For the first time, researchers have observed "quantum superchemistry" in the lab.
Long theorized but never before seen, quantum superchemistry is a phenomenon in which atoms or molecules in the same quantum state chemically react more rapidly than do atoms or molecules that are in different quantum states. A quantum state is a set of characteristics of a quantum particle, such as spin (angular momentum) or energy level.
To observe this new super-charged chemistry, researchers had to coax not just atoms, but entire molecules, into the same quantum state. When they did, however, they saw that the chemical reactions occurred collectively, rather than individually. And the more atoms were involved, meaning the greater the density of the atoms, the quicker the chemical reactions went.
"What we saw lined up with the theoretical predictions," Cheng Chin, a professor of physics at the University of Chicago who led the research, said in a statement. "This has been a scientific goal for 20 years, so it's a very exciting era."
The team reported their findings July 24 in the journal Nature Physics. They observed the quantum superchemistry in cesium atoms that paired up to form molecules. First, they cooled cesium gas to near absolute zero, the point at which all motion ceases. In this chilled state, they could ease each cesium atom into the same quantum state. They then altered the surrounding magnetic field to kick off the chemical bonding of the atoms.
These atoms reacted more quickly together to form two-atom cesium molecules than when the researchers conducted the experiment in normal, non-super-cooled gas. The resulting molecules also shared the same quantum state, at least over several milliseconds, after which the atoms and molecules start to decay, no longer oscillating together.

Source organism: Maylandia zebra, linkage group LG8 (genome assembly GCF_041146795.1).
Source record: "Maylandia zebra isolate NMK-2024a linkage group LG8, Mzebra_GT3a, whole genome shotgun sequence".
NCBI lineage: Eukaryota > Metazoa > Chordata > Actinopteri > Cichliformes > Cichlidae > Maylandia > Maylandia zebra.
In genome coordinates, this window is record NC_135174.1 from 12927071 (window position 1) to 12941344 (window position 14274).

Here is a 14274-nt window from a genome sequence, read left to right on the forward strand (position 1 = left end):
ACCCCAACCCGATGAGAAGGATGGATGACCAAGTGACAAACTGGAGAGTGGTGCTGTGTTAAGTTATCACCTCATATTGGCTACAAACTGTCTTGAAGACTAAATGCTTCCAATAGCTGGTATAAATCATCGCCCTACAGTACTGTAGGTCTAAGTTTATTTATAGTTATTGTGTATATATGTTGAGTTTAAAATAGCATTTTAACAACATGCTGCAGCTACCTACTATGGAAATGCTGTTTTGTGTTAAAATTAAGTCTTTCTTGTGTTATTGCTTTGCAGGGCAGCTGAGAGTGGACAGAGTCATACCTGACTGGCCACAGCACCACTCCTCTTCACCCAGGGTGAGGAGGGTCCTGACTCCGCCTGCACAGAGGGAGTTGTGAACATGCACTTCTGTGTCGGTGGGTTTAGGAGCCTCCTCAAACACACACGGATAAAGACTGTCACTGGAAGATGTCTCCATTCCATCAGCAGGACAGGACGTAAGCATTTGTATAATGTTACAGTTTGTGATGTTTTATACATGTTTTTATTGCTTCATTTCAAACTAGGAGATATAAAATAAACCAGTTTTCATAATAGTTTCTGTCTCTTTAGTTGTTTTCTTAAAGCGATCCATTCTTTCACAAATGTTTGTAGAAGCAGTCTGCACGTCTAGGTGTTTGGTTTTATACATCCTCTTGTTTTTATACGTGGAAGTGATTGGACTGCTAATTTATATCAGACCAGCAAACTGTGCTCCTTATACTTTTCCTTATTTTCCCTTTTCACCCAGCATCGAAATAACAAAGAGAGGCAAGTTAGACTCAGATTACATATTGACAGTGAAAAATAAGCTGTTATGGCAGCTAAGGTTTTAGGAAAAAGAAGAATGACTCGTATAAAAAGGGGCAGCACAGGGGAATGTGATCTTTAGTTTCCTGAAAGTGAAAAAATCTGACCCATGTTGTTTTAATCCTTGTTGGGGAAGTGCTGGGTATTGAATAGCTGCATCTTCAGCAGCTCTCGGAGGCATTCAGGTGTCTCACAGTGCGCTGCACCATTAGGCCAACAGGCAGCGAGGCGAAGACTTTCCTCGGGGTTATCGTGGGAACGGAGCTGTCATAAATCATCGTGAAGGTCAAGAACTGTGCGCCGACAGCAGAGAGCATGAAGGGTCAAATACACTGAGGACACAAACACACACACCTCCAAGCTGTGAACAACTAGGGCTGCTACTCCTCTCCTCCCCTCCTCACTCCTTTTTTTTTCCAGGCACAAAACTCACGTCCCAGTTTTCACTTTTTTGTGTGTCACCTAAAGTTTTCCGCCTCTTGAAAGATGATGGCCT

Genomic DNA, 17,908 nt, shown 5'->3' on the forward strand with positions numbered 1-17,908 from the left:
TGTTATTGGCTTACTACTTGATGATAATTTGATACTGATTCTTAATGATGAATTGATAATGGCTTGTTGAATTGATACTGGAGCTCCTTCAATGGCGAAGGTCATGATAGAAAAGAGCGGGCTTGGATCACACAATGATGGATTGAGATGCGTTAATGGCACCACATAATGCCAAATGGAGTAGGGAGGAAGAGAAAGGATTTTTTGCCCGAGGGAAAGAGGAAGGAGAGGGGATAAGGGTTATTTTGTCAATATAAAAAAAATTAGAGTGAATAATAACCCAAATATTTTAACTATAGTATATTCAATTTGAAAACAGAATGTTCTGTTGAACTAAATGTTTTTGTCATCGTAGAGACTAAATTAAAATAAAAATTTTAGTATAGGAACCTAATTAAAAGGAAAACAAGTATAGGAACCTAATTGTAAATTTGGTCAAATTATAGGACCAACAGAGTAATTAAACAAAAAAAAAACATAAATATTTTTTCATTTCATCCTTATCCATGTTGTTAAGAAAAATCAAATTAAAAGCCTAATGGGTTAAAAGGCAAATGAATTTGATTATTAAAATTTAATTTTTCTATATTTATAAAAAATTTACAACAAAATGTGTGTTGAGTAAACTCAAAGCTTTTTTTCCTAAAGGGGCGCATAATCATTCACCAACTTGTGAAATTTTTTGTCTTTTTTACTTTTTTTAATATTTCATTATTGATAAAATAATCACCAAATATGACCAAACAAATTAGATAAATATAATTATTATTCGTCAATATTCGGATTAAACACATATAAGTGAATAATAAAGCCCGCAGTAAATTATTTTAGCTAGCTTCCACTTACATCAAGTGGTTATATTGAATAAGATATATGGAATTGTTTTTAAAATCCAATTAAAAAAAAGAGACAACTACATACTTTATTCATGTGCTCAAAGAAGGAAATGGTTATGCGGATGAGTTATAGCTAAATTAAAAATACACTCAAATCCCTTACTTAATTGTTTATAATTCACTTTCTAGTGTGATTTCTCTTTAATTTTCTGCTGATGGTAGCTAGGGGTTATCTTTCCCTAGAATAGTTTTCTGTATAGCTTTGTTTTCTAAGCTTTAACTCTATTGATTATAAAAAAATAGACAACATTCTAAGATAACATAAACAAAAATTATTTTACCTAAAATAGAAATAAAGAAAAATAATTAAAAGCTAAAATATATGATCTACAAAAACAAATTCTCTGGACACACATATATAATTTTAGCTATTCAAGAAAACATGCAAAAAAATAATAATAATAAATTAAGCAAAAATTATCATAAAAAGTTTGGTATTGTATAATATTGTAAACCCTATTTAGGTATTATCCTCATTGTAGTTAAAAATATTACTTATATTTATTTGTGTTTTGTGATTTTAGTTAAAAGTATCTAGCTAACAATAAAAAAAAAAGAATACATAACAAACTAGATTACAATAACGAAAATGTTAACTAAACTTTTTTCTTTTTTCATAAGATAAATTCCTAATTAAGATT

"[W]ith this technique, you can steer the molecules into an identical state," Chin said.
The researchers found that though the end result of the reaction was a two-atom molecule, three atoms were actually involved, with a spare atom interacting with the two bonding atoms in a way that facilitated the reaction.
This could be useful for applications in quantum chemistry and quantum computing, as molecules in the same quantum state share physical and chemical properties. The experiments are part of the field of ultracold chemistry, which aims to gain incredibly detailed control over chemical reactions by taking advantage of the quantum interactions that occur in these cold states. Ultracold particles could be used as qubits, or the quantum bits that carry information in quantum computing, for example.
The study used only simple molecules, so the next goal is to attempt to create quantum superchemistry with more complex molecules, Chin said.
"How far we can push our understanding and our knowledge of quantum engineering, into more complicated molecules, is a major research direction in this scientific community," he said.
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Stephanie Pappas is a contributing writer for Live Science, covering topics ranging from geoscience to archaeology to the human brain and behavior. She was previously a senior writer for Live Science but is now a freelancer based in Denver, Colorado, and regularly contributes to Scientific American and The Monitor, the monthly magazine of the American Psychological Association. Stephanie received a bachelor's degree in psychology from the University of South Carolina and a graduate certificate in science communication from the University of California, Santa Cruz.